In short, yes, you should use a paver sealer, but when you seal your pavers is almost as important as what you use to seal them.

Before sealing your pavers it is important to check with the manufacturer as to what their sealing guidelines are. Most manufacturers allow the pavers to be sealed immediately upon installation, while others require you to wait anywhere from 60 days to a year. Why is this? There are several reasons, but two of the most common are:

  1. Some pavers are made with a sealer already in the mixture, and adding another sealer too soon could result in coating failure, or discoloration of the pavers.

  2. Depending on the mixture used to manufacture the pavers, the pavers may end up with a high PH. The high PH level of the pavers could attack any sealer put on the surface, resulting in coating failure, or discoloration of the pavers.

While it isn’t typical that the manufacturer requires you to make, some of the largest manufacturers stress it in their manuals.

Once you determine when you are able to seal you pavers you need to decide on a paver sealer.

Choosing a Paver Sealer

The best paver sealer for sealing your pavers will depend on what you want your pavers to look like once sealed. Here are a few options:

Penetrating Paver Sealer: Penetrating sealers, like Silane-Siloxane water repellent sealers, prevent deterioration and staining without changing the look or color of the pavers. They chemically react below the surface and will not leave behind a visible surface film or coating. They are designed to provide years of protection before the need to reseal and can significantly reduce deterioration caused by water absorption such as cracking, spalling, pitting, freeze-thaw and ice damage, salt damage, and the growth of mold and mildew.

Wet Look or High Gloss Paver Sealer: To achieve a wet look or high gloss finish you want to use an acrylic sealer. If you want the color of the pavers to be darkened you need to use a solvent based pure acrylic lacquer, or a solvent based acrylic copolymer. Water based acrylics will add gloss, but they will not darken the color of the pavers anywhere near the extend that the solvent based will.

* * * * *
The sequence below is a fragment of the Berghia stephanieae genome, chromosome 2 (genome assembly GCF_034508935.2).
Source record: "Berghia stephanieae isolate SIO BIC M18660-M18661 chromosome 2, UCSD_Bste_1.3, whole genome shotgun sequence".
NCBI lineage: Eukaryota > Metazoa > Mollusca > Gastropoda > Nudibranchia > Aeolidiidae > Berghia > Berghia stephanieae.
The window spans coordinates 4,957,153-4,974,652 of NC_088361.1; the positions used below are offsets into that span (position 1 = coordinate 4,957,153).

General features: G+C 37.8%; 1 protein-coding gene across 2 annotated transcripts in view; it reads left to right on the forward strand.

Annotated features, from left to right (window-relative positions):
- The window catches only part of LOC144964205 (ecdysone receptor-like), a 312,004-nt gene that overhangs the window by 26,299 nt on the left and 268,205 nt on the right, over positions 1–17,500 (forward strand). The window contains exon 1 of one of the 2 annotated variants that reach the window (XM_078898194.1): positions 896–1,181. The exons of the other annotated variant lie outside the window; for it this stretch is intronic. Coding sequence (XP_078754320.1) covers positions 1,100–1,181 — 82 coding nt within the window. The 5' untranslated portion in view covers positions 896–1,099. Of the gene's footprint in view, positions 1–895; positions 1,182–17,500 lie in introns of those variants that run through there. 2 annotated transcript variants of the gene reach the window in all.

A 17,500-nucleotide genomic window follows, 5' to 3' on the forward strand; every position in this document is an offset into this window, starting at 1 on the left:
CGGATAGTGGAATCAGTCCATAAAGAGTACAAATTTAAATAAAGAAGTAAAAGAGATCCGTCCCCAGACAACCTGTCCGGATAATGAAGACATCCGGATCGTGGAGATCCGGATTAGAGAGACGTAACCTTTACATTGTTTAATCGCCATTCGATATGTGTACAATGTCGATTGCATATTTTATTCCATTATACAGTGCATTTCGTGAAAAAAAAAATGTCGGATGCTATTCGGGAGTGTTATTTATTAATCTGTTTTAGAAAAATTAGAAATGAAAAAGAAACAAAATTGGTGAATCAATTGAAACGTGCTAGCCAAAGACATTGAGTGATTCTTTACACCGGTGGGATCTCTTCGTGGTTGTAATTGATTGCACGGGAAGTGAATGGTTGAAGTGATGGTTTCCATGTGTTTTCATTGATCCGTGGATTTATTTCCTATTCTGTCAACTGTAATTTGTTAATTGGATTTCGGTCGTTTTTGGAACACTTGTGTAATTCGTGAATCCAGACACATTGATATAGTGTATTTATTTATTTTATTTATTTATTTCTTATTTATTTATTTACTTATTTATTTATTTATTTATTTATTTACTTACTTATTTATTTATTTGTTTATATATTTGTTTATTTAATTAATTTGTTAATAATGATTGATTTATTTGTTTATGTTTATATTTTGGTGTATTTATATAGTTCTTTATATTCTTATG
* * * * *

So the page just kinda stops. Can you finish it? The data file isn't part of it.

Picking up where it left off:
Cleaning the Pavers and Applying a Paver Sealer

Cleaning the pavers before sealing is fairly straight forward. The best way to clean the pavers is with a pressure washer, and mild cleaner. For deep or specific stains, like rust or oil stains, the stains should be spot treated with a cleaner designed for that specific stain. If a cleaner is used that leaves a residue, it is important to remove that residue before sealing.

Once the pavers are cleaned, it is important to wait at least 24-36 hours before sealing. Pavers are porous and can retail large amounts of water and moisture. Applying a sealer or coating to wet pavers could result in failure of the product applied.

When it comes time to apply the sealer, you will use a pump sprayer, or a roller. Sprayers provide more coverage, while rollers give you better control. What you use will ultimately depend on the type of product applying, and your preference.

Sealing Paver Joints

This is a very popular questions, and unfortunately it doesn’t have just one answer. There are several materials that can be used to seal joints, the most common include concrete, polymeric sand, and lose sand. While penetrating sealer scan be applied to all joint types, acrylic sealers may have trouble if applied to lose sand. When the sand moves, it can cause the coating to delaminate in surrounding areas. It is best to discuss this with the sealer manufacturer should you have any questions.

To talk to a Foundation Armor technician, we are available on live chat or you can call 866-306-0246.